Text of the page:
Legal Beagle by Graeme Edgeler

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Legal Beagle: The Ray Avery case; or just because you don't like a law doesn't mean it was badly drafted

4 Responses

  • Venetia King,

    Thank you for explaining that. Much appreciated.

    Wellington • Since Nov 2006 • 117 posts Report

  • James Ting-Edwards,


    Thanks Graeme, really useful analysis!

    I'm not speaking for my employer or anyone else here, though my day job has me keeping half an eye on this to see if the law is striking a reasonable balance, or causing particular problems. My personal view is that we don't know yet, but in this case the events so far seem consistent with the framework playing out as intended, and in a way that protects free expression online. We'll learn more if it goes to court and gets a formal response in that venue.

    You usefully explain the assessment of harmful communications in civil claims. I'd add that the remedies for civil complaints are procedural, for example offering an apology, right of reply, or removal of content (hopefully the image conveys that). Remedies sought and given will have implications for free expression. For example, does a right of reply enhance free expression, limit it, or a bit of both?

    As I understand it, breaching a court order is the only way to get a monetary penalty in relation to a civil complaint. That's different, as you point out, from the criminal provisions. My understanding is that the Police have mainly brought criminal charges in relation to sharing of intimate images of people, particularly in relationship breakdown situations. That's not the stereotype of "cyberbullying", but does seem to be the kind of thing the Act is meant to offer a response to.

    In the background here, as elsewhere, may be lurking disagreement on approaches to free expression. Forums where "anything goes" might serve the loud or rude, but thereby discourage others from seeking, receiving, and imparting information. Different lenses on free expression might mean people are talking past each other in some of these conversations.

    Since Aug 2015 • 14 posts Report

  • Rick Shera,

    Hi Graeme (like James, speaking for myself etc etc).

    In relation the criminal side of things, I agree it's strange that s22 (criminal harm offence) doesn't have an express reference to NZBORA when it'll often be a more important consideration there than in the civil jurisdiction under s19.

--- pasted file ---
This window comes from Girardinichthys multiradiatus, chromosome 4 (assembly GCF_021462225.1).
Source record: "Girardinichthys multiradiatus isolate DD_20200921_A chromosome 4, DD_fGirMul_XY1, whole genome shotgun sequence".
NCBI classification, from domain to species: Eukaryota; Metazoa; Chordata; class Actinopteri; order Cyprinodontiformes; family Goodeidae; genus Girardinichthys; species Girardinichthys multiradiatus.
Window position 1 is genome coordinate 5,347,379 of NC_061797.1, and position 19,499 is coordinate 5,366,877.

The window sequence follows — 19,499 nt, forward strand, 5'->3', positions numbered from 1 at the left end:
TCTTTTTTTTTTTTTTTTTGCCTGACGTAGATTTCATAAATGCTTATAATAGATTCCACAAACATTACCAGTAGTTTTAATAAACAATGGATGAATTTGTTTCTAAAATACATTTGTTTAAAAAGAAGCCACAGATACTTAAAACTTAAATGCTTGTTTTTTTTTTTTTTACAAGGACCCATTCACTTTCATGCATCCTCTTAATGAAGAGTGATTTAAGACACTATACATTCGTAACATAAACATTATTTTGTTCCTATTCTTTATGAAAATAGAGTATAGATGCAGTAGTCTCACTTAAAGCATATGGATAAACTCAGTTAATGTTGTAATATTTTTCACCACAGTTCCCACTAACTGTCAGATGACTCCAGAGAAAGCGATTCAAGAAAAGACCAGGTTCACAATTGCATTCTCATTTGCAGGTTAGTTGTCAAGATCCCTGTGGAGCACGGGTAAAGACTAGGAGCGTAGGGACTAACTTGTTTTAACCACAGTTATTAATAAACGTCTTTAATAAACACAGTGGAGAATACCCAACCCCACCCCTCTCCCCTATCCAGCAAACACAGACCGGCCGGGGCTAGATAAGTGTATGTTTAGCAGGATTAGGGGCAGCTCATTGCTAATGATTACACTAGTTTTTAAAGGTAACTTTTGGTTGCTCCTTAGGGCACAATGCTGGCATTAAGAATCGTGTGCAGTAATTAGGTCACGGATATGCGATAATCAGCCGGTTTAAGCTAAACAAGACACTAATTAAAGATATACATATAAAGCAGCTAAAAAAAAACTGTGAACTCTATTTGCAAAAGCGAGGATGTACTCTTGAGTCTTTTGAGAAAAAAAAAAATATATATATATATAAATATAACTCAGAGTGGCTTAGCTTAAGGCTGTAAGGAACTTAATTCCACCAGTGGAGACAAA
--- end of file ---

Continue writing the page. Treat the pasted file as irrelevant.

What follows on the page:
I think you get there in these media situations though with the combination of section 22(2)(g) where the court has to take into account the context in which the digital communication appeared plus the overriding section 6(2):

    In performing functions or exercising powers under this Act, the Approved Agency and courts must—
    (b) act consistently with the rights and freedoms contained in the New Zealand Bill of Rights Act 1990. [Emphasis added].

    They could (should) probably have left out any further reference to NZBORA in either s 19 or s22 since s6(2) covers all situations. I expect the inconsistency was a consequence of adding the NZBORA override at the last minute.

    Auckland • Since Feb 2008 • 25 posts Report

  • Graeme Edgeler, in reply to Rick Shera,

    In relation the criminal side of things, I agree it’s strange that s22 (criminal harm offence) doesn’t have an express reference to NZBORA when it’ll often be a more important consideration there than in the civil jurisdiction under s19.

    I don’t think it's strange. Courts are always required to act consistently with the Bill of Rights. It’s strange when they include it, as though a Court doesn’t have to act consistently with the Bill of Rights when it’s considering a charge of offensive language! I considered that maybe it was explicitly included because of doubt that the approved agency might not be covered, as it doesn’t really exercise any state powers.

    As for defences, I agree we’ll probably get there, and that Courts will allow a defence of publication in the public interest, but, for example, it strikes me as highly odd that to get civil relief you have to establish a breach of one of the communication principles in the act, but that doesn’t apply to the criminal offence. If you intend to cause harm in which way which breaches none of the principles in the act, you can still be criminally liable, even though the victim could not obtain a take down order.

    Wellington, New Zealand • Since Nov 2006 • 3215 posts Report

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